Conversational cadence

Jeff Molander

Sales communications coach & Managing Partner, Communications Edge Inc.

Trainer to brands like:

Timing messages

For cold outreach, we recommend the following touch point model. 

Here's the short version: Use timing of email & voicemails to express a growing sense of urgency. Starting slow, then pick up the pace.

Send your first message. Then wait after making your first (cold) attempt to follow up—for a longer period. Then shorten the time between follow-up touches. Apply a half-life rule with each subsequent email and/or phone attempt.

Most of our students follow variations on this cadence—and it works.

Here’s what this timing might look like. But remember, this is only an example of a broader concept. Your timing may require a different (more aggressive) approach.

  • First attempt: July 1
  • Second attempt: July 13 (12 days later)
  • Third attempt: July 19 (6 days later)
  • Fourth attempt: July 22 (three days later)
  • Fifth attempt: July 24 mid-day (1.5 days later)

In the above scenario prospects sense growing urgency in your follow-up. (yet won't feel you are pouncing on them out-of-the-gate)

But what about getting your series of email messages actually read, responded to and getting an appointment booked?

There's more to cadence than timing

Proper timing and provocative, personalized message content help buyers feel an urge to reply. Not just once. Over-and-over... beyond the first reply... until they feel an urge to ask for a meeting.

No urge? No spark of curiosity? No reply for you. No invitation to talk about helping.  

Conversational cadence makes the difference.  

Here's why. These two trends are universal and cannot be ignored.

1) Prospects value more what they ask for than what you offer. (push at them)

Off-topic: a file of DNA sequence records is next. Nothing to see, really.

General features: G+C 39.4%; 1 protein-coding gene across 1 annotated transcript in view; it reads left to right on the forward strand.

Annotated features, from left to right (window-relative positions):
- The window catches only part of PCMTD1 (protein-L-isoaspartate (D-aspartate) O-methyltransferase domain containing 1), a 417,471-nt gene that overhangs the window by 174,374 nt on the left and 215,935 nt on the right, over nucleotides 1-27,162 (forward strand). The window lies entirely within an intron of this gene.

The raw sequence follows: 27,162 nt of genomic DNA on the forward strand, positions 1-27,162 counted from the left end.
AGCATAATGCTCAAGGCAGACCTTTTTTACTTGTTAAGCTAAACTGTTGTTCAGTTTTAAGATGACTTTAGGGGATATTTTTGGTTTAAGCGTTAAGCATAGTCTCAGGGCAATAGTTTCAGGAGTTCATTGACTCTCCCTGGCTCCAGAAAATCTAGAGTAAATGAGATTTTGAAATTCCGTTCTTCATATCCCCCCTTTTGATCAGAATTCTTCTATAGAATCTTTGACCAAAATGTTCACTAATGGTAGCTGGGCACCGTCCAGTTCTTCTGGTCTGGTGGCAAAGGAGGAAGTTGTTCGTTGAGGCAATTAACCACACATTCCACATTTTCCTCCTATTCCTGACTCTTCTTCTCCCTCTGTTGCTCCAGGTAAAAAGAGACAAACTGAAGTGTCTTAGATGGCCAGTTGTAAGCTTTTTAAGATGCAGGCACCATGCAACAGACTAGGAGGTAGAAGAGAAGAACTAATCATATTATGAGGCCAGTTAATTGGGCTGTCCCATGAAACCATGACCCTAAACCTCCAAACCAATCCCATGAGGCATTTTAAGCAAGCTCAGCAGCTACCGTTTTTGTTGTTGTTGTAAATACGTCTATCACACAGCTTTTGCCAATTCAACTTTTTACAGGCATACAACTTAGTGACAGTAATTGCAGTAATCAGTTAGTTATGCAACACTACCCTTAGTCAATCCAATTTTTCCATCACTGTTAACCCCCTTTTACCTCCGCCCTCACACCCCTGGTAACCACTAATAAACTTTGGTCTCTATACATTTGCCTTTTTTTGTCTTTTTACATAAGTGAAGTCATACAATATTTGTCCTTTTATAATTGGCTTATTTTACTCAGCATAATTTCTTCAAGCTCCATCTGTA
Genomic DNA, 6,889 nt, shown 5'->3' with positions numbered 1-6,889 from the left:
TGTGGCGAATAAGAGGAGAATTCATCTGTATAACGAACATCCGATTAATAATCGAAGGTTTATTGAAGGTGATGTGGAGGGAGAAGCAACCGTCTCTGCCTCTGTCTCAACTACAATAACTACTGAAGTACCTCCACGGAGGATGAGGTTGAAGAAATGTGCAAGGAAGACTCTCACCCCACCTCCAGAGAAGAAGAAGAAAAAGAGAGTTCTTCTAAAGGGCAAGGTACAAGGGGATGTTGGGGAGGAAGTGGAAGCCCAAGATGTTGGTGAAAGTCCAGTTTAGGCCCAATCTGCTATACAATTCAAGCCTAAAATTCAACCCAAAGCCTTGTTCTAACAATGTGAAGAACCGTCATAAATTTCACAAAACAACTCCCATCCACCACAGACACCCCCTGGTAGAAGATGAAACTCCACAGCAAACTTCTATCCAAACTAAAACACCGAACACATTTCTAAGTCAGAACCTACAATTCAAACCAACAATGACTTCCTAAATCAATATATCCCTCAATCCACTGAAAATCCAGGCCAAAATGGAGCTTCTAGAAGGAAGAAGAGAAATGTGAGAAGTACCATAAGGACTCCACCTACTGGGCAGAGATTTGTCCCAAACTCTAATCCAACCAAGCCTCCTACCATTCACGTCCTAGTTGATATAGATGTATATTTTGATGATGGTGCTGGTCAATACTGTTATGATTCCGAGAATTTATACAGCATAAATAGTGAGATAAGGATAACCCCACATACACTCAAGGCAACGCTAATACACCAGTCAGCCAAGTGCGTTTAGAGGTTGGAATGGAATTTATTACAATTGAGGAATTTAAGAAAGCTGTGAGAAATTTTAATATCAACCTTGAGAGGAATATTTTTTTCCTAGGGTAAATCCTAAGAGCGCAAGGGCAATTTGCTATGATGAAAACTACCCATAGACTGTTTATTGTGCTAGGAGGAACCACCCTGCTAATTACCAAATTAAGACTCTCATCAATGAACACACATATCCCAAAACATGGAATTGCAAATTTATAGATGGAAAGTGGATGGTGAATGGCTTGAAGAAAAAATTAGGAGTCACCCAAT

2) Customers value more what they conclude for themselves than what you tell them.

Thus, timing your messages helps provoke an initial discussion. Then, effective conversational cadence helps prospects discover why they want to buy, when and how.

Focusing on an issue-driven discussion (not the meeting) helps prospects get—and stay—curious.

Help buyers discover their reasons

Helping a customer realize they want to buy is a tall order. First you need the conversation. Allowing the customer to control that conversation hyper-qualifies the meeting. 

Helping buyers understand if (and when) they want to buy—on their own terms—is key. From a copywriting and communications view, this allows customers to persuade themselves.

Think about the last time you talked yourself into a purchase with a sales person. Did you feel in complete control of the conversation? That's the key. Using tactics like Sandler's "negative reverse" combine with challenger selling techniques to put customers at ease. 

For example, in email acknowledging your customers' right to choose (to have a conversation or not) empowers them. This often sparks responses because it is unusual. It's striking for customers to meet a seller at peace with rejection. 

Is your current message sequence combining to help buyers feel an urge to ask for a discussion... and then ask more questions?

Is the pacing and message content helping buyers address the status quo?

This is what we work on in the Academy together.